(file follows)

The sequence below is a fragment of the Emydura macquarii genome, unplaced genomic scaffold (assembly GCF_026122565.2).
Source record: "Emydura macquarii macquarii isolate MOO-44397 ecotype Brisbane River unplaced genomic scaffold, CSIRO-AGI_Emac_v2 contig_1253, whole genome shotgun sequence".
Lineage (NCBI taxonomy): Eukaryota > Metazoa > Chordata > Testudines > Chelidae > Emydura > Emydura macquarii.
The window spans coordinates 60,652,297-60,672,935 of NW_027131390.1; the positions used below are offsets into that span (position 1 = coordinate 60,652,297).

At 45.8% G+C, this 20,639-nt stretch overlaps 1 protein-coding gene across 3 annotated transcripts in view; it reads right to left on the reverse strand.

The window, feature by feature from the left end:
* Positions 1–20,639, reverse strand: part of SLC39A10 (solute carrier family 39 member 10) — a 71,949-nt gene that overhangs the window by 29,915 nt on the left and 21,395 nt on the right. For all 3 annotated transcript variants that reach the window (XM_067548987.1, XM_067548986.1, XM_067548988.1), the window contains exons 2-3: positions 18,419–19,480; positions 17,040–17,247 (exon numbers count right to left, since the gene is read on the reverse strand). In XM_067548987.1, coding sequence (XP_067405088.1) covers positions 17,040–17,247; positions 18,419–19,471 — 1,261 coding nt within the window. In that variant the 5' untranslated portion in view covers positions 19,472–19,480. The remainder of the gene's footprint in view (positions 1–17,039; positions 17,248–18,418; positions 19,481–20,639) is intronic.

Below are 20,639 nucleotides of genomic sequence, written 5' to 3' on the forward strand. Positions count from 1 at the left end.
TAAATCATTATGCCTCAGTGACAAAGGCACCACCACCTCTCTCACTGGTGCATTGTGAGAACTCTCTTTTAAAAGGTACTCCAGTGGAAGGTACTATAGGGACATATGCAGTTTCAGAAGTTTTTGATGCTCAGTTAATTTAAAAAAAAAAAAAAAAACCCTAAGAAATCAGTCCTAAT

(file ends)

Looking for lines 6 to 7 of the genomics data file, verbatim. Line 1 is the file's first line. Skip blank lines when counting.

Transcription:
The window, feature by feature from the left end:
* Positions 1–20,639, reverse strand: part of SLC39A10 (solute carrier family 39 member 10) — a 71,949-nt gene that overhangs the window by 29,915 nt on the left and 21,395 nt on the right. For all 3 annotated transcript variants that reach the window (XM_067548987.1, XM_067548986.1, XM_067548988.1), the window contains exons 2-3: positions 18,419–19,480; positions 17,040–17,247 (exon numbers count right to left, since the gene is read on the reverse strand). In XM_067548987.1, coding sequence (XP_067405088.1) covers positions 17,040–17,247; positions 18,419–19,471 — 1,261 coding nt within the window. In that variant the 5' untranslated portion in view covers positions 19,472–19,480. The remainder of the gene's footprint in view (positions 1–17,039; positions 17,248–18,418; positions 19,481–20,639) is intronic.